- In the absence of a quorum in the House, it is the duty of the Speaker to adjourn the House or to suspend any meeting, until the quorum is met. The Speaker decides the agenda that must be discussed in a meeting of the Members of the Parliament.
- The Speaker is invested with the immense powers of interpreting the Rules of Procedure. That is, since he/she is the member of the House as well as the Presiding Officer at the same time, he ensures the discipline of the House. The Speaker ensures that MPs are punished for unruly behaviour. A Speaker can also disqualify a Member of Parliament from the House on grounds of defection. It is in the power of a Speaker, to permit the various parliamentary procedures such as the motion of adjournment, the motion of no confidence, the motion of censure, among others.
- The Speaker of the Lok Sabha presides over a joint sitting of the two Houses of Parliament.
- Once a Money Bill is transmitted from the Lower House to the Upper House, the Speaker is solely responsible for endorsing his or her certificate on the Bill. In other words, he/she is given the pivotal power to decide whether any Bill is a Money Bill. This decision is considered final, and all procedures henceforth, must be carried along accordingly.
- The Speaker has under his or her jurisdiction, a number of Parliamentary Committees such as the Rules Committee, the Business Advisory Committee and the General Purposes Committee. The Speaker nominates the various Chairmen of these Committees, as well as looks into the procedural hindrances of the workings of these Committees, if any.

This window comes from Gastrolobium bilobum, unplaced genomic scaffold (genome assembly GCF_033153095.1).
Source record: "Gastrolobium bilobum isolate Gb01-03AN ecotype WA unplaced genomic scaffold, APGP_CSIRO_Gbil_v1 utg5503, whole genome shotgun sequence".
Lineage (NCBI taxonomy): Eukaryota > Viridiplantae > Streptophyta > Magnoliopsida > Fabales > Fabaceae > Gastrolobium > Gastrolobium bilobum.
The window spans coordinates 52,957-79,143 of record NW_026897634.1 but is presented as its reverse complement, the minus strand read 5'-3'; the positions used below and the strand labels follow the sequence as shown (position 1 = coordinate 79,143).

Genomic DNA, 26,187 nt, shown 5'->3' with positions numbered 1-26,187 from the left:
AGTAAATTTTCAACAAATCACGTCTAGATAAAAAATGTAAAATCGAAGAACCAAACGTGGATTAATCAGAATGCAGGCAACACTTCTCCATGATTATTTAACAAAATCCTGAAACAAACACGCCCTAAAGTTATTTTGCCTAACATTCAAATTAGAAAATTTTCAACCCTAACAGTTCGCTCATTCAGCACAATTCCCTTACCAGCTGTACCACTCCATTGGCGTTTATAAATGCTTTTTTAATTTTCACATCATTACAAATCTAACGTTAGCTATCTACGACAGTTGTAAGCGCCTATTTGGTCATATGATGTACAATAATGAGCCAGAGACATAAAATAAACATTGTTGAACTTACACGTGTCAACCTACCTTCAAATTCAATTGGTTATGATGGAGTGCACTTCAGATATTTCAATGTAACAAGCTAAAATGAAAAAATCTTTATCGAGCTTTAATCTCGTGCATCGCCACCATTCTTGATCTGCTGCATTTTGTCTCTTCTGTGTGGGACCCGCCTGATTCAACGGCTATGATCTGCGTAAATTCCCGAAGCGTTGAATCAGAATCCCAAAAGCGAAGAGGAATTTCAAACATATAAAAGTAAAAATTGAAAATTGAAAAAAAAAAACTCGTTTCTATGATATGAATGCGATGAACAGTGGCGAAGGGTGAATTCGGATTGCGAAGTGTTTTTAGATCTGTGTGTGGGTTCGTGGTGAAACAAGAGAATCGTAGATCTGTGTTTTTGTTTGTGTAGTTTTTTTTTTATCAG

- Besides heading the Lok Sabha, the Speaker is also the ‘ex-officio’ President of the Indian Parliamentary Group. He/she also acts in the capacity of Chairman of the Conference of Presiding Officers of Legislative Bodies in India.
- As part of the Speaker’s administrative role, he or she is the head of the Lok Sabha Secretariat, maintaining absolute security surveillance in the Parliament.
- Deputy Speaker
The Deputy Speaker of the Lok Sabha is elected by the lower house of the Parliament. He is chosen from the Lok Sabha members for a time span of five years. He acts as the presiding officer in the absence of the Speaker of Lok Sabha. He is supposed to perform all the duties and responsibilities of the Speaker in absence of him. Lok Sabha elects the Speaker from one of its members. The Speaker is helped by the Deputy Speaker for proper implementation of the work.
It is his responsibility to carry on various procedures of the lower houses of Parliament in the absence of the Speaker of Lok Sabha. The members of the Parliament raise various issues in the lower house before the Deputy Speaker of Lok Sabha. He is supposed to listen to every member and come out with a solution for it. The time for taking up the agendas are allotted by the Business Advisory Committee of the Lok Sabha. Certain rules and directions are given by the Speaker for regulating the process of work in Lok Sabha.